Consultation on future housing developments in Darlington provokes strong response from local people (From Darlington and Stockton Times)
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Consultation on future housing developments in Darlington provokes strong response from local people
EARLY plans for future housing developments provoked the biggest response from residents in a consultation process looking at how Darlington might grow in the coming decades.
The Making and Growing Places Local Plan, written by Darlington Borough Council, set out proposals for where new housing, businesses, schools, sports facilities, roads and open spaces could be located in the borough up to 2026.
Once complete, the document will form the basis for planning decisions in Darlington, providing an official stance on a range of planning issues.
The council opened the draft document to public consultation over the summer and received hundreds of responses through letters, emails, drop-in meetings and petitions.
A consultation responses document, prepared for the authority’s place scrutiny committee, said the majority of comments from residents centred on potential sites for housing development, with a number of objections.
The council has been informed that it must build about 5,800 dwellings by 2026, but the consultation document notes that, although residents have questioned the need for so many properties, developers and the House Builders Federation have argued that the plan does not provide enough new houses.
The main objections came from residents’ petitions calling for green spaces off Hammond Drive, Skerne Park, Eggleston View, in Branksome, and Hartington Way/Bellburn Lane, off Brinkburn Road to be spared from development.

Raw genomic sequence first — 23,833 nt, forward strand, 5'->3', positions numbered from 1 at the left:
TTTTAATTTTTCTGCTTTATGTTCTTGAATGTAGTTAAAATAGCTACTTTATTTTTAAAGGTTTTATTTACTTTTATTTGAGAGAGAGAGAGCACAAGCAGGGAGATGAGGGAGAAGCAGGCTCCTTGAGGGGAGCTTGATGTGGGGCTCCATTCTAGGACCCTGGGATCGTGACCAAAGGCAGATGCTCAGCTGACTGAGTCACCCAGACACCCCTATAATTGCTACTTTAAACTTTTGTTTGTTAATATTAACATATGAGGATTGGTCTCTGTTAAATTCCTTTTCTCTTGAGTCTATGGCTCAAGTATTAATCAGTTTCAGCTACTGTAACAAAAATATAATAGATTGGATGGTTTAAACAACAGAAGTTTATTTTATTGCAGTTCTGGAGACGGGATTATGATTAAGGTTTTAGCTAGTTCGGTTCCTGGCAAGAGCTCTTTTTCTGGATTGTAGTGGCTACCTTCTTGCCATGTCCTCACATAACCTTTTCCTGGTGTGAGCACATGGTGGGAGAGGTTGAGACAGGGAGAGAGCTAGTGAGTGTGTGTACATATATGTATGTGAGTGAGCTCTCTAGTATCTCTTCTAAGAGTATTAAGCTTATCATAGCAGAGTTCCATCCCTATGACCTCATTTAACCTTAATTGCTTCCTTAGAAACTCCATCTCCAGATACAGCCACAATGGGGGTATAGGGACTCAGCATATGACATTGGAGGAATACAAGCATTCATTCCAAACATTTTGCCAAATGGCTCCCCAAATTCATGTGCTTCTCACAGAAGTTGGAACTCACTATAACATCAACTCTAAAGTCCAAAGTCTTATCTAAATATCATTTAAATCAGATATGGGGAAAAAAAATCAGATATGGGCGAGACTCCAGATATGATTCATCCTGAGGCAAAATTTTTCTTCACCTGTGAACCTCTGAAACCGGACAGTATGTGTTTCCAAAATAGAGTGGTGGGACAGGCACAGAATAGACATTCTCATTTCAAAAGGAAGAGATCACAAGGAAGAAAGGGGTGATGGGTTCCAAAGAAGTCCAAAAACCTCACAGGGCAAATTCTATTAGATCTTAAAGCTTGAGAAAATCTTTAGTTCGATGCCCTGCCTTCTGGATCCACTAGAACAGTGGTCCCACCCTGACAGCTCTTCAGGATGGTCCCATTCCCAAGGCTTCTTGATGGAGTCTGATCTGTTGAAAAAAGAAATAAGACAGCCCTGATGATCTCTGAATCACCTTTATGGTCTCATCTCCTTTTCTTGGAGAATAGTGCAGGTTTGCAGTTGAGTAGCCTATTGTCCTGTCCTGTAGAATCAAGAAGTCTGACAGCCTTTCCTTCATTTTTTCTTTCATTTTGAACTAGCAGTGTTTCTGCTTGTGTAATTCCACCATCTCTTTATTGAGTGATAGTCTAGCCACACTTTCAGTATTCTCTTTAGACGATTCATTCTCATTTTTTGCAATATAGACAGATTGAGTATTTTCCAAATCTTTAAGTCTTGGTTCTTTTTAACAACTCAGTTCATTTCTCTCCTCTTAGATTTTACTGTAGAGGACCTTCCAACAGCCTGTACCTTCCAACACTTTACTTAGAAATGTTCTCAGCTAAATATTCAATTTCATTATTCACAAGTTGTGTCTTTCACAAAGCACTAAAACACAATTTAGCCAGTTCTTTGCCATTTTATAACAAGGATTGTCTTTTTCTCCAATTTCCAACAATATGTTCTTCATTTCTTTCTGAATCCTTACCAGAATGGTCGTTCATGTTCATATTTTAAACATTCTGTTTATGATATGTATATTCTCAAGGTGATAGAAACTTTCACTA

The report for councillors said: “Not unexpectedly, there has been strong local opposition to development on most of the proposed allocated housing sites.
“Although the reasons vary in detail between sites, there are common threads around the potential impact on local traffic, access difficulties, impact on the local amenity of adjacent properties, impact on biodiversity levels, likely flooding issues, loss of recreational open space, and loss of views and impact on property values (although the latter two are not planning reasons).
“Local residents also generally support the use of brownfield land for new housing before using green fields.” The report also notes that the council is likely to need more sites for housing than first projected, as the current list of potential sites does not leave the authority with any flexibility if some of the housing does not materialise."
The next stage of the draft document will look at specific issues around the town’s retail offer, land availability, a logistics study and an accommodation assessment for Gypsies and travellers.
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